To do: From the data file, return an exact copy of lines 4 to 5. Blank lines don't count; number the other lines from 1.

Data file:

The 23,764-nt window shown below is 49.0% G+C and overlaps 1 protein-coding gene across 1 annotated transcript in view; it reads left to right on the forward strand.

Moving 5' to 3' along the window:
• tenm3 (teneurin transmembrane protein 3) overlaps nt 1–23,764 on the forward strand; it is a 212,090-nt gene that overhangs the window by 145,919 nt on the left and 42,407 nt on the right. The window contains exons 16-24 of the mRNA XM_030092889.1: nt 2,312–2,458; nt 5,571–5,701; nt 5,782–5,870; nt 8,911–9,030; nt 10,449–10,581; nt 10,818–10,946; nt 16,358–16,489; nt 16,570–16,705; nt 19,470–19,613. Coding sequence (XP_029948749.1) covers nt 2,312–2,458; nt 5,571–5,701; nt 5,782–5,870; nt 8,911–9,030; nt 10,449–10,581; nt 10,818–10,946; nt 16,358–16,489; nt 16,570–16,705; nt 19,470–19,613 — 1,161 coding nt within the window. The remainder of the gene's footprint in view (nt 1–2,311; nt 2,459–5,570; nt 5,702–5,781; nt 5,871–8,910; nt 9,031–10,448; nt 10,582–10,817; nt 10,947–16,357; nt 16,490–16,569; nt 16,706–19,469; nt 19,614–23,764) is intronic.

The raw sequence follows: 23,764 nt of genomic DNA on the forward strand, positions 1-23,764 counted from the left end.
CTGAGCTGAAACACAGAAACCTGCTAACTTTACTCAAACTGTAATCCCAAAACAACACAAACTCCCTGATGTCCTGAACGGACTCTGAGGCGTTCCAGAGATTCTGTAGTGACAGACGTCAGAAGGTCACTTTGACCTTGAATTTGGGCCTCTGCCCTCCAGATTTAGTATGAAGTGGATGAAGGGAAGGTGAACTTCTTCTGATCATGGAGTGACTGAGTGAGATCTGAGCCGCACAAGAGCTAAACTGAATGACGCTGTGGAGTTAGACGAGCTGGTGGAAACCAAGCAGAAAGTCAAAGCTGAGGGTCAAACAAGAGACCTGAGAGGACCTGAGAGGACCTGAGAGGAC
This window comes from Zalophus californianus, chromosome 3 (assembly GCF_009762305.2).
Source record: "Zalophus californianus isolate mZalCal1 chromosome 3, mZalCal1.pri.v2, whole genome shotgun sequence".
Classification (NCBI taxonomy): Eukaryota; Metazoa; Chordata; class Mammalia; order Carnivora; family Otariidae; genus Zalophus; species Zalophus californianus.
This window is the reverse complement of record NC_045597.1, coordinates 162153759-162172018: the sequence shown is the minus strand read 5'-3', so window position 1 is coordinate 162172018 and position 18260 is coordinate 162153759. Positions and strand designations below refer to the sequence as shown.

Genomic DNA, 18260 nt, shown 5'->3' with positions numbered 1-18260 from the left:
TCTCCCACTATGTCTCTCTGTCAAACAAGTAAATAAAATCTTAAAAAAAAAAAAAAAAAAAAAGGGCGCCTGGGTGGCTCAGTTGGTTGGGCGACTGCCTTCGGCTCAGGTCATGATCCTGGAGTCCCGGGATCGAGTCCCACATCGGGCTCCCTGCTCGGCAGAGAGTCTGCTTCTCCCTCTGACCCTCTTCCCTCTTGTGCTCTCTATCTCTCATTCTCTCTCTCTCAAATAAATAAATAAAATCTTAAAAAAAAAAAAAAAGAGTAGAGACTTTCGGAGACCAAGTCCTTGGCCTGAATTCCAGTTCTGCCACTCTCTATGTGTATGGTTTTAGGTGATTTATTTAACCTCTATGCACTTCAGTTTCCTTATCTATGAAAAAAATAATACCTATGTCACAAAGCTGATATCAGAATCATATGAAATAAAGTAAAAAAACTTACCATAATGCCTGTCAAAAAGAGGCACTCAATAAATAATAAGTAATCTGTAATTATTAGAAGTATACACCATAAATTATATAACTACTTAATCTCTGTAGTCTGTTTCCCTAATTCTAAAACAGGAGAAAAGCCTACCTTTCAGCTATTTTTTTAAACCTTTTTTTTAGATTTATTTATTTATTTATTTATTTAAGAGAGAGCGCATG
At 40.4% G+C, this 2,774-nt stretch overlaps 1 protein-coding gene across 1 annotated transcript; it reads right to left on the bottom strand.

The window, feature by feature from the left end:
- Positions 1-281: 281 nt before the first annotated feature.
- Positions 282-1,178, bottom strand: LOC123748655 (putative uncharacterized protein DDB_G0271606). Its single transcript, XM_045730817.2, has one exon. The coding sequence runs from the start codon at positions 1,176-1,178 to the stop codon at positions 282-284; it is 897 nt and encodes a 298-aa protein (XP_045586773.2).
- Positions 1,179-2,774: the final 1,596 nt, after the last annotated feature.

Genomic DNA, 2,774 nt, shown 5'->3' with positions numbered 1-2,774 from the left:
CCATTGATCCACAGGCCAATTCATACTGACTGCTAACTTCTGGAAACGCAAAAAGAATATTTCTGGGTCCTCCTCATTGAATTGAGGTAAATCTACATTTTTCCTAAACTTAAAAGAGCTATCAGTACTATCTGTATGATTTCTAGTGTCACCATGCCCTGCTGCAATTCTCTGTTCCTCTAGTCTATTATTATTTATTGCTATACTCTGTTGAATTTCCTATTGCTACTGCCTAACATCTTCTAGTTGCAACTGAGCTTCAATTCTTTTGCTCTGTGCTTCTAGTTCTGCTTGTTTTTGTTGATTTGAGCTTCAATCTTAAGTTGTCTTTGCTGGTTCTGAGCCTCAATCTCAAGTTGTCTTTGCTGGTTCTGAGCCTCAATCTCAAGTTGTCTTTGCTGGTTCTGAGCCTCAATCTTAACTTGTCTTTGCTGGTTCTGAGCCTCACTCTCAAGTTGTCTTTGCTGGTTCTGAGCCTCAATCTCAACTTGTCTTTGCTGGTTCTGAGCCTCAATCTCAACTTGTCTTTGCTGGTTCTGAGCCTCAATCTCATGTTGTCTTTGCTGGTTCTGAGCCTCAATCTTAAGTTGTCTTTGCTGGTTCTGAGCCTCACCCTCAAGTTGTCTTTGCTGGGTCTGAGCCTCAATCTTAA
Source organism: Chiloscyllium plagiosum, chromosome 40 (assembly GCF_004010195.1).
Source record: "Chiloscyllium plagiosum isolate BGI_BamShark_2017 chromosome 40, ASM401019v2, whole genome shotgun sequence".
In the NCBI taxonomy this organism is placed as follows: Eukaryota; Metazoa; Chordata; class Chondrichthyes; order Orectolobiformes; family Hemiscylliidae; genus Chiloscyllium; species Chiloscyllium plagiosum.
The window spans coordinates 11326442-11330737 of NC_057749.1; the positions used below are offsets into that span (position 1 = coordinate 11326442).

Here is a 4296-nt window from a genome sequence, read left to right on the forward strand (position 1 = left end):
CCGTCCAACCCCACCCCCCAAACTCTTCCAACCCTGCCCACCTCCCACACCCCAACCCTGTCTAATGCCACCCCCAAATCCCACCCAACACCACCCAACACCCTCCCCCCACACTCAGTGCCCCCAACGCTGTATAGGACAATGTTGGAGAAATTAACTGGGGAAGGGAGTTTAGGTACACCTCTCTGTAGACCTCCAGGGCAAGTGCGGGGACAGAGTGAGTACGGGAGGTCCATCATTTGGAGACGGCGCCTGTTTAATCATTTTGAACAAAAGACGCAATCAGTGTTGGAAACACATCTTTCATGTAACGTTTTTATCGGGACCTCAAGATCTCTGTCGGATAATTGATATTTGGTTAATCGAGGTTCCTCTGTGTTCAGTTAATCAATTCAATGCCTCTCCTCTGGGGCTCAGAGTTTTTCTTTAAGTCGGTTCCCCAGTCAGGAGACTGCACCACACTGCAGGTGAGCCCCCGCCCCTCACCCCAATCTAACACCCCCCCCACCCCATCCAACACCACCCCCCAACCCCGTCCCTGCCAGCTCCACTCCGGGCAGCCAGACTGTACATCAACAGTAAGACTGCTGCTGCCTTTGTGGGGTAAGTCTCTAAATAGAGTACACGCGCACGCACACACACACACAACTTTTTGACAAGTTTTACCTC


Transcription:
The raw sequence follows: 23,764 nt of genomic DNA on the forward strand, positions 1-23,764 counted from the left end.
CTGAGCTGAAACACAGAAACCTGCTAACTTTACTCAAACTGTAATCCCAAAACAACACAAACTCCCTGATGTCCTGAACGGACTCTGAGGCGTTCCAGAGATTCTGTAGTGACAGACGTCAGAAGGTCACTTTGACCTTGAATTTGGGCCTCTGCCCTCCAGATTTAGTATGAAGTGGATGAAGGGAAGGTGAACTTCTTCTGATCATGGAGTGACTGAGTGAGATCTGAGCCGCACAAGAGCTAAACTGAATGACGCTGTGGAGTTAGACGAGCTGGTGGAAACCAAGCAGAAAGTCAAAGCTGAGGGTCAAACAAGAGACCTGAGAGGACCTGAGAGGACCTGAGAGGAC